“If we open a quarrel between past and present, we shall find that we have lost the future.” -Winston Churchill
Through no fault of your own, you are graduating in the most uncertain of times. A time when handshakes are forbidden and the term “social distancing” has become a part of the vocabulary in nearly every language, in every country and every continent.
You may be looking to your parents for answers to questions that, if I am being honest, we do not have answers to. This is uncharted territory for us all. Our parents have never been here, even our grandparents, with all of their experience and wisdom, would not be able to provide us with guidance. A collective pause button has been pressed on the world as we know it, and no one knows when we will be able to hit play again.
What I do know is that with silence comes reflection.
And while you are looking to the older generations for answers, we are all looking to you for hope.
Hope that, in this instance, your generation will open your eyes wider than it ever has before. That you will not focus on the ever-present chaos but use your lens to capture a glimpse of the kindness and compassion, the willingness to help, the ingenuity that surrounds you right now. That you will be able to extract the good in a heartbreaking situation.
Hope that you will ignore arguing politicians, finger-pointing, and misplaced anger and instead choose to observe the teachers finding a new way to inspire and reach you. Car factories finding a way, overnight, to make medical supplies. Small business owners continuing to pay their employees before themselves. The medical community working tireless hours to care for their patients.
Hope that you will be a generation of doers and not talkers.
The ones ready to roll their sleeves up and get their hands dirty. A generation of forward thinkers and problem solvers. Perspective can change a situation, and a positive mindset will help you overcome any problem. We are ready to see all of your grit and determination.
Hope that your generation will find a way to make sure this never happens again.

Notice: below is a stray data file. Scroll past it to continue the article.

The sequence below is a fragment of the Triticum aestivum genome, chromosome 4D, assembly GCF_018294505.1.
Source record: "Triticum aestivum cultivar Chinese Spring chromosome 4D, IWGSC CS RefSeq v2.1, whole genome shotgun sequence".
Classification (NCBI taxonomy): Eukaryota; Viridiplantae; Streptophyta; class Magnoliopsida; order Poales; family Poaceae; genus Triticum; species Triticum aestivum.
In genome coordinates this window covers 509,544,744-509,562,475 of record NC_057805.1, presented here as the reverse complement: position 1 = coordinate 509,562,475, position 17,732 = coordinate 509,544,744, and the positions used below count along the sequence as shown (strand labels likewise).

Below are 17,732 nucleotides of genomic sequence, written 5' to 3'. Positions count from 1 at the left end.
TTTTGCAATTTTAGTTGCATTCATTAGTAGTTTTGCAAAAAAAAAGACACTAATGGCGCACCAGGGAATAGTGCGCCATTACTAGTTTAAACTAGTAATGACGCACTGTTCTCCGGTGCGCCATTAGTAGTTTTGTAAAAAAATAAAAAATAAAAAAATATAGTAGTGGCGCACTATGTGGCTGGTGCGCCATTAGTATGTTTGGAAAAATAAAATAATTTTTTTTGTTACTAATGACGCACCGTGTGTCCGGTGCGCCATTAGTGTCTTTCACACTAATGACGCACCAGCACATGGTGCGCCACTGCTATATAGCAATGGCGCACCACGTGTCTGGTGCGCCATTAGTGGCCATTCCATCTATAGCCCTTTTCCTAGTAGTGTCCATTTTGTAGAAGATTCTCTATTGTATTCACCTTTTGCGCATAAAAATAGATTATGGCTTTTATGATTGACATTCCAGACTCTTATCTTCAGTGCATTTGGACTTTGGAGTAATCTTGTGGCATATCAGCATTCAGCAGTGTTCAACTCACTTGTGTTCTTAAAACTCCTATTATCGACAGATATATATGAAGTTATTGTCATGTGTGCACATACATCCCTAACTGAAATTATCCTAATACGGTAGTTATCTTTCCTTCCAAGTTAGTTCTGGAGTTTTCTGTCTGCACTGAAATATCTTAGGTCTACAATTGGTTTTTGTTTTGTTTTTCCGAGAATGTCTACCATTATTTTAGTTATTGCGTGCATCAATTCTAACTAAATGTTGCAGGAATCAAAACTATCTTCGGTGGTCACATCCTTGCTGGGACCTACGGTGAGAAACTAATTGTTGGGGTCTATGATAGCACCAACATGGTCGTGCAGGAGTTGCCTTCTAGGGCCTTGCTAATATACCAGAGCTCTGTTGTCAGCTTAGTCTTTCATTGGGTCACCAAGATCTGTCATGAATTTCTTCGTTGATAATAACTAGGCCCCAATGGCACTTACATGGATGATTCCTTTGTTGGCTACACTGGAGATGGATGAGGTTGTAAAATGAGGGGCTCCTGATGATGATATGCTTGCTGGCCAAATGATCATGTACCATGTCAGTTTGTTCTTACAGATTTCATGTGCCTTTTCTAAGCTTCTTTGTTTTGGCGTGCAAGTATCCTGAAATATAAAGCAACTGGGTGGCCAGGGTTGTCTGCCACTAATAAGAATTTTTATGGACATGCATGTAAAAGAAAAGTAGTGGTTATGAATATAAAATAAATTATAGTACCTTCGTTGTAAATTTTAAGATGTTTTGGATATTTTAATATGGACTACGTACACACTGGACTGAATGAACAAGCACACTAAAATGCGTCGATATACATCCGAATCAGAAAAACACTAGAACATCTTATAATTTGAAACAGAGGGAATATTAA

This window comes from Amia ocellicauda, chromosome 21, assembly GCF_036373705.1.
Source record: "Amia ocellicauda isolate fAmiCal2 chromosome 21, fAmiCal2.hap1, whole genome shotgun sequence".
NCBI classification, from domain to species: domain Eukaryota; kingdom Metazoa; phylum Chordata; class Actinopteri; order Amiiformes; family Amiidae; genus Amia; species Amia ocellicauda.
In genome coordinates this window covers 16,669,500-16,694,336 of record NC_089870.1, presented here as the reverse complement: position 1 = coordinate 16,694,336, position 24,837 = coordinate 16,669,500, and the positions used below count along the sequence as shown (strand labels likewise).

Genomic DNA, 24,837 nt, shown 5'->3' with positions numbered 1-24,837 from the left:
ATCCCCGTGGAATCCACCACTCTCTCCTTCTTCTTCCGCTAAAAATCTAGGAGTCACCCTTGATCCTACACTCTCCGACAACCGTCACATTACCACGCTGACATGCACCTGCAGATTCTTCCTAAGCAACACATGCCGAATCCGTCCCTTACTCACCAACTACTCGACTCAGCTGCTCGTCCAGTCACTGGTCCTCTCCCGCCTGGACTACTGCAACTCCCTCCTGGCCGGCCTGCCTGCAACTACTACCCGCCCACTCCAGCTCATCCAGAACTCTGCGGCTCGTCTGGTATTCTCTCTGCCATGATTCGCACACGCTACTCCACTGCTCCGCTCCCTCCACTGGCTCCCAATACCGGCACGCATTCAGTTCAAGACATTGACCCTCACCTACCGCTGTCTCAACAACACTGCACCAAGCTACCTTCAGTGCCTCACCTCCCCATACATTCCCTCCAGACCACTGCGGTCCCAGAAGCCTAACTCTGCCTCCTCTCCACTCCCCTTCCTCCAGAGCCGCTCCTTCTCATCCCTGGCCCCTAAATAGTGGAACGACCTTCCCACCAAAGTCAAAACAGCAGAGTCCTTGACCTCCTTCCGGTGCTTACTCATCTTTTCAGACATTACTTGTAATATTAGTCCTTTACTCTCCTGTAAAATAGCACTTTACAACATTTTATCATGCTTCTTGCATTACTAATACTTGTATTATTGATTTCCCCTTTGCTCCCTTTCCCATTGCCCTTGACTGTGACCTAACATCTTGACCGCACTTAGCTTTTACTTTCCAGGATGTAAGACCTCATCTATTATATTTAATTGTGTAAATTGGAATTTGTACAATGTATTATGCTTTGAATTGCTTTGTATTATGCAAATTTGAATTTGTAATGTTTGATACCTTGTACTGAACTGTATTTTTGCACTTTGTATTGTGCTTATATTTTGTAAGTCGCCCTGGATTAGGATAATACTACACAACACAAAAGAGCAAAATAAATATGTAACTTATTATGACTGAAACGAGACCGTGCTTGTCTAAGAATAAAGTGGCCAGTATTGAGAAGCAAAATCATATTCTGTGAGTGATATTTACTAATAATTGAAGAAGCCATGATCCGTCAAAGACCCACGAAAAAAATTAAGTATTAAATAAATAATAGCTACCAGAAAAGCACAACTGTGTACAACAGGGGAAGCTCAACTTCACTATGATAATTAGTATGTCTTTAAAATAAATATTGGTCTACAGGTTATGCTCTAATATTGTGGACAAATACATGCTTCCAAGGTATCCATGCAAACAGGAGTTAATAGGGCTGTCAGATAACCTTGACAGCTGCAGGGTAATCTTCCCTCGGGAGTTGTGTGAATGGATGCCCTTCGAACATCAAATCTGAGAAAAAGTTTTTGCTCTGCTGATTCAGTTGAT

We know it is a lot to ask, but we have faith in all your abilities.
We have faith you will be able to forgive all of the debts owed to you, that you were never able to collect. The last walk down the halls, the last game on the field, the last dance, watching the prideful eyes from the audience as you walk across the stage in your cap and gown, and the goodbyes we never realized would not have a chance to leave your lips.
We have faith you will continue to understand the importance of a firm handshake and will not abandon it. That you will never forget the feeling of being unable to hug your grandparents and that you will begin to hug them more often and for a little longer. We have faith you will never take for granted the ability to work, to sit down and enjoy a meal inside a restaurant, or a visit with a friend.
We are looking for you to unite us.
We want you to see “social distancing” as a temporary, not permanent solution. In fact, we hope you never social distance ever again. We hope you hug your children, hold the hand of a friend, and kiss your spouse more than any generation before you. If I can promise anything, it is that the world needs so much more of this.
We want you to show us that opinions are just that, opinions. They are not the guidelines to base friendships upon. They can vary and differ but not alter the bonds we have formed with people.
We want you to always be willing to listen to anyone and not only find, but stand together on, common ground.
And through all of this, we want you to remain humble. To show the world what your generation will be remembered for, not tell us. No personal documentation, no boasting. Leave it for the history books because remember, a lion doesn’t need to tell everyone he is a lion.
Again, we know it is a lot to ask.
And at that moment, when our paths cross, we will look you in the eye and extend our arm for a handshake, but I have a feeling you will say you’re welcome by wrapping your arms around us and holding us a little tighter.
Previously published on the author’s blog